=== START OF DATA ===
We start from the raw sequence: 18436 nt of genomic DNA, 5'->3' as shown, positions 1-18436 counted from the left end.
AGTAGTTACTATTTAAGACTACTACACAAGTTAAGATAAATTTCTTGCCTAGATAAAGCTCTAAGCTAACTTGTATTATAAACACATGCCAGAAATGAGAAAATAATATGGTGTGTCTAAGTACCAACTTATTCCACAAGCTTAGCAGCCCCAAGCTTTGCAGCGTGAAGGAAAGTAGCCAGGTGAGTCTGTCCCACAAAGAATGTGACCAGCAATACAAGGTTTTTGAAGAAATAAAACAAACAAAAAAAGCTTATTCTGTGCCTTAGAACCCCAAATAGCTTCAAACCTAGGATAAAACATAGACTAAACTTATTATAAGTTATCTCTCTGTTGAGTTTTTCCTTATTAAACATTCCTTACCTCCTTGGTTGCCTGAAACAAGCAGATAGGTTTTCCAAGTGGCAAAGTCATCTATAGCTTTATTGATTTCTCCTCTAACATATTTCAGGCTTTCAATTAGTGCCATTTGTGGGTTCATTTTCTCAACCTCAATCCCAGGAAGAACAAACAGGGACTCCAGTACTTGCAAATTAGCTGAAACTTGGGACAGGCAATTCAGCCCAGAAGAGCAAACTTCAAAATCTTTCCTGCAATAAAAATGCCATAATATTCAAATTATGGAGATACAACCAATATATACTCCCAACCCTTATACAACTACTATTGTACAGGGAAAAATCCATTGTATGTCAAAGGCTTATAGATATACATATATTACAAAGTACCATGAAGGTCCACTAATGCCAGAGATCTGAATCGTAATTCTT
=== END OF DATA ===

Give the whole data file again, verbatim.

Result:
We start from the raw sequence: 18436 nt of genomic DNA, 5'->3' as shown, positions 1-18436 counted from the left end.
AGTAGTTACTATTTAAGACTACTACACAAGTTAAGATAAATTTCTTGCCTAGATAAAGCTCTAAGCTAACTTGTATTATAAACACATGCCAGAAATGAGAAAATAATATGGTGTGTCTAAGTACCAACTTATTCCACAAGCTTAGCAGCCCCAAGCTTTGCAGCGTGAAGGAAAGTAGCCAGGTGAGTCTGTCCCACAAAGAATGTGACCAGCAATACAAGGTTTTTGAAGAAATAAAACAAACAAAAAAAGCTTATTCTGTGCCTTAGAACCCCAAATAGCTTCAAACCTAGGATAAAACATAGACTAAACTTATTATAAGTTATCTCTCTGTTGAGTTTTTCCTTATTAAACATTCCTTACCTCCTTGGTTGCCTGAAACAAGCAGATAGGTTTTCCAAGTGGCAAAGTCATCTATAGCTTTATTGATTTCTCCTCTAACATATTTCAGGCTTTCAATTAGTGCCATTTGTGGGTTCATTTTCTCAACCTCAATCCCAGGAAGAACAAACAGGGACTCCAGTACTTGCAAATTAGCTGAAACTTGGGACAGGCAATTCAGCCCAGAAGAGCAAACTTCAAAATCTTTCCTGCAATAAAAATGCCATAATATTCAAATTATGGAGATACAACCAATATATACTCCCAACCCTTATACAACTACTATTGTACAGGGAAAAATCCATTGTATGTCAAAGGCTTATAGATATACATATATTACAAAGTACCATGAAGGTCCACTAATGCCAGAGATCTGAATCGTAATTCTT